23 September 2015

Guessing about stuff

I don’t know why I always feel that I have to reach toward the lens like a zombie whenever I take a self-shot.


“What’s your career?” To me, that means: “What’s your pigeonhole?” I’m always a little dissatisfied when events are predictable. It would be far more interesting, if, when the neighboring city-state’s army invades my farm, instead of committing atrocities, they all begin performing magic tricks.

I almost ended the above thought by saying: I wouldn’t expect that. But, now that I’ve written it, I would expect it. Therefore the soldiers should just attack us as usual—it’s better to do what you’re good at: even if you find the job a bit dull, your customers will appreciate it.

I wonder if that’s why it’s so difficult to get hired as a fortuneteller. While interviewing for the position, we announce: “I predict that you will hire me.” And our interviewer thinks: “I’m not going to let this businessperson twist my arm—even though she’s obviously the most qualified applicant, I’ll now proceed to hire somebody else, just to spite her, and to flex the strength of my will.”

The temperament of the world itself, it seems to me, must have been patterned after the mind of a fortuneteller’s personnel manager; that is why I practice the superstition of saying things to keep them from happening. Whenever I visit my room at the bordello, I shout “It’s time to catch me some syphilis!” precisely because I hope to avoid that disease. Here’s my reasoning:

If the unwanted event fails to occur, I will be incorrect yet overjoyed; whereas, if my prediction comes to pass, it proves that I am a true prophet of God. And I’d rather be a true prophet than a false one; for the biblical book of Deuteronomy (18:20-22) commands all believers to kill false prophets; also, thankfully and usefully, it instructs them how to determine whether the prophet is false:

…the prophet, which shall presume to speak a word in my name, which I have not commanded him to speak… even that prophet shall die. And if thou say in thine heart, How shall we know the word which the LORD hath not spoken? When a prophet speaketh in the name of the LORD, if the thing follow not, nor come to pass, that is the thing which the LORD hath not spoken…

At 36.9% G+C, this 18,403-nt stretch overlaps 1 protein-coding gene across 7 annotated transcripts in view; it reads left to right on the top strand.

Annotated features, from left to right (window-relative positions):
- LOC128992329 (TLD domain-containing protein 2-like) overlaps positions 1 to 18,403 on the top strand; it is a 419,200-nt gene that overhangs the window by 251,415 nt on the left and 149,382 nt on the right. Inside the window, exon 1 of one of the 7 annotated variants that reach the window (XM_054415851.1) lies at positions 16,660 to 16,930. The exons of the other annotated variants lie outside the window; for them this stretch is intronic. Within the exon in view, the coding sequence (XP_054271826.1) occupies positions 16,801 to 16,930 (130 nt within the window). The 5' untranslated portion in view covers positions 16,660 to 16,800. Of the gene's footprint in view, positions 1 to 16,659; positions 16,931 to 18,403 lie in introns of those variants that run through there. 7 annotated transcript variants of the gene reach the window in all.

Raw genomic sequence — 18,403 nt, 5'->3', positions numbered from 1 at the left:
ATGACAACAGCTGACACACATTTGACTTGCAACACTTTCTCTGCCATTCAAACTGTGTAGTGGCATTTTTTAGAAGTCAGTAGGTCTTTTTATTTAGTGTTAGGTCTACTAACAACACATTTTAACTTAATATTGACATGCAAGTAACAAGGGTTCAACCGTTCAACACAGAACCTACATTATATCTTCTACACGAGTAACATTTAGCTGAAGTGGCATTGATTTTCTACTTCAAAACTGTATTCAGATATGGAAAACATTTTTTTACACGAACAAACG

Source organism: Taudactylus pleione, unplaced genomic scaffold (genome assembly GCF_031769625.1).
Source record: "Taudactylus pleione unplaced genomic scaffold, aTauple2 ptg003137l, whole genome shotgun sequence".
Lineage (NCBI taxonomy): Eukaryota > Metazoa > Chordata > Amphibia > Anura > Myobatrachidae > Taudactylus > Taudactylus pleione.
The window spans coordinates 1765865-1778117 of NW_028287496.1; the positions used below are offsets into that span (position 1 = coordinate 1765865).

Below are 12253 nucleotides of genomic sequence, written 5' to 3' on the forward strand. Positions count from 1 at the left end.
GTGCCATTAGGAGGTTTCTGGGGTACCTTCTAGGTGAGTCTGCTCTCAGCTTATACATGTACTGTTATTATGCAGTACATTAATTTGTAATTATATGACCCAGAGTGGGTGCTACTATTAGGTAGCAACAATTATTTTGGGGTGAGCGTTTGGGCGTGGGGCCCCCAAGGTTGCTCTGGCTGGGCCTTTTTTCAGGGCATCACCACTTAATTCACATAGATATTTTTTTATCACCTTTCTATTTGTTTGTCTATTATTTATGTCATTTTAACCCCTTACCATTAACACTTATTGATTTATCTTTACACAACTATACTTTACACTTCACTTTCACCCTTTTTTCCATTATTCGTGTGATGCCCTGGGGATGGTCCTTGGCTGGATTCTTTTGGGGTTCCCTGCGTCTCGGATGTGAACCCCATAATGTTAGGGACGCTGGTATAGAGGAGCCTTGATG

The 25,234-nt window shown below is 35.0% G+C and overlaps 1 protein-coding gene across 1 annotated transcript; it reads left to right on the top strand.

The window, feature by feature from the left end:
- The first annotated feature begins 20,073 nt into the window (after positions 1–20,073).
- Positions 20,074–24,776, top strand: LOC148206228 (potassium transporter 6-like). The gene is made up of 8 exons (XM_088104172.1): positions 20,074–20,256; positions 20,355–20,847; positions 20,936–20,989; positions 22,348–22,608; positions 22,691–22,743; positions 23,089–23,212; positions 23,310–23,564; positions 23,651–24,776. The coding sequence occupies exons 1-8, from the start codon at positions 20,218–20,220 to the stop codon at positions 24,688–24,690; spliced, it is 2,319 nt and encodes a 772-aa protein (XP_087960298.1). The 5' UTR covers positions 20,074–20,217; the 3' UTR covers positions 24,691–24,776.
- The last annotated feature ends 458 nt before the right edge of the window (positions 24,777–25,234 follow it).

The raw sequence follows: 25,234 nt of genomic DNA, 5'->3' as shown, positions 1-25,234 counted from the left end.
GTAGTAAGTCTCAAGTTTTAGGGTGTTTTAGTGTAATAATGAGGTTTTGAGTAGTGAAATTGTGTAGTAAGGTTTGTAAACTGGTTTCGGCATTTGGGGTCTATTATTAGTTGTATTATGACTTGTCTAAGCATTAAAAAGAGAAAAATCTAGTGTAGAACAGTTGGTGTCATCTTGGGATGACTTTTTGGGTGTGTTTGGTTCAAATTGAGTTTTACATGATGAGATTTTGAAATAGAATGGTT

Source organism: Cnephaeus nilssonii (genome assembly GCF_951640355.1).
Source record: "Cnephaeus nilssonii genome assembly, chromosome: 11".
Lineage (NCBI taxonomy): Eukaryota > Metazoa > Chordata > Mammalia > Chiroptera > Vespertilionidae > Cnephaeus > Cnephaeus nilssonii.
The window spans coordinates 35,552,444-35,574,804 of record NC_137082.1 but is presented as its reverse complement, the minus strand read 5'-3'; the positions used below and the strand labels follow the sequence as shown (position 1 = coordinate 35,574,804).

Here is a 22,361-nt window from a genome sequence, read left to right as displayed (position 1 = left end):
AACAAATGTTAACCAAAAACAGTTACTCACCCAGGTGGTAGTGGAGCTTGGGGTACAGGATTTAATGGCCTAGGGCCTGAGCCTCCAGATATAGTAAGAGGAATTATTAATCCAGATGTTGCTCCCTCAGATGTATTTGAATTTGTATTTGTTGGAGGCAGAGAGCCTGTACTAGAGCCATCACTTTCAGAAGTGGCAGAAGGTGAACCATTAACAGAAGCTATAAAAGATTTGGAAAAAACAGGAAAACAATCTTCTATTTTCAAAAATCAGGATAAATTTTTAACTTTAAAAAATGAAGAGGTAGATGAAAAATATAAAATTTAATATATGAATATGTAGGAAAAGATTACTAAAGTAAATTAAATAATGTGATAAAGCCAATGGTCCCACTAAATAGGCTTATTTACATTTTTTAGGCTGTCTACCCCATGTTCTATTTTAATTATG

I like this passage because it establishes, clear as a bell, the rules of prophecy: If a prediction fails to happen, the prophet who uttered it is fraudulent. I can’t imagine it being much simpler than that. The part about killing false prophets is stupid and wrong, as is much of the Bible, nevertheless it’s helpful because it sets a time limit for the content of any prediction:

The events that are forecast must fall within the frame of a human lifetime; otherwise, false prophets would be able to avoid God’s death penalty by simply claiming “I intended to speak of events far in the future—so, although currently my prophecies have not come true, you’ll remain unable to tell whether you’re supposed to kill me until long after I’m dead.” Isaiah, for instance, might prophesy that a virgin will bear the Christ; and then, year after year might pass without any virgin giving birth, and Christ might remain wholly absent during the life of Isaiah; yet no priest could approach with knife upheld and his King James Bible open to the relevant passage, because our prophet would have outsmarted his God.

My point is that Christianity and Deuteronomy can’t both be right; since the former (alas) built its house on a foundation of apocalyptic fortunetelling, which the latter prohibits. When the early churchmen chose to staple their own writings to the ancient and distinguished anthology of Hebrew Scriptures, they seem not to have counted on anyone reading the result.


I think of Armageddon as a slasher flick. (One encyclopedia defines that phenomenon as “a type of horror movie which typically involves a violent psychopath murdering several victims.”) Some churchgoers try desperately to prepare for Armageddon: I wonder why—do they truly want to survive? Sometimes a slasher flick’s initial victim gets dispatched immediately: that is to say, within the first reel. (One reel contains about ten minutes of film.) I’ve heard viewers remark, after that opening casualty, “I’m glad I’m not her.” But note the advantage this actor has over the audience: she doesn’t have to sit through the rest of the picture. Therefore I myself would much prefer to be the first victim slashed, when God returns mad as hell, at the end of the world. Let the churchgoers savor this pageant, if that’s their desire; to each his own. I’ll gladly leave work early, go home & watch a flick.

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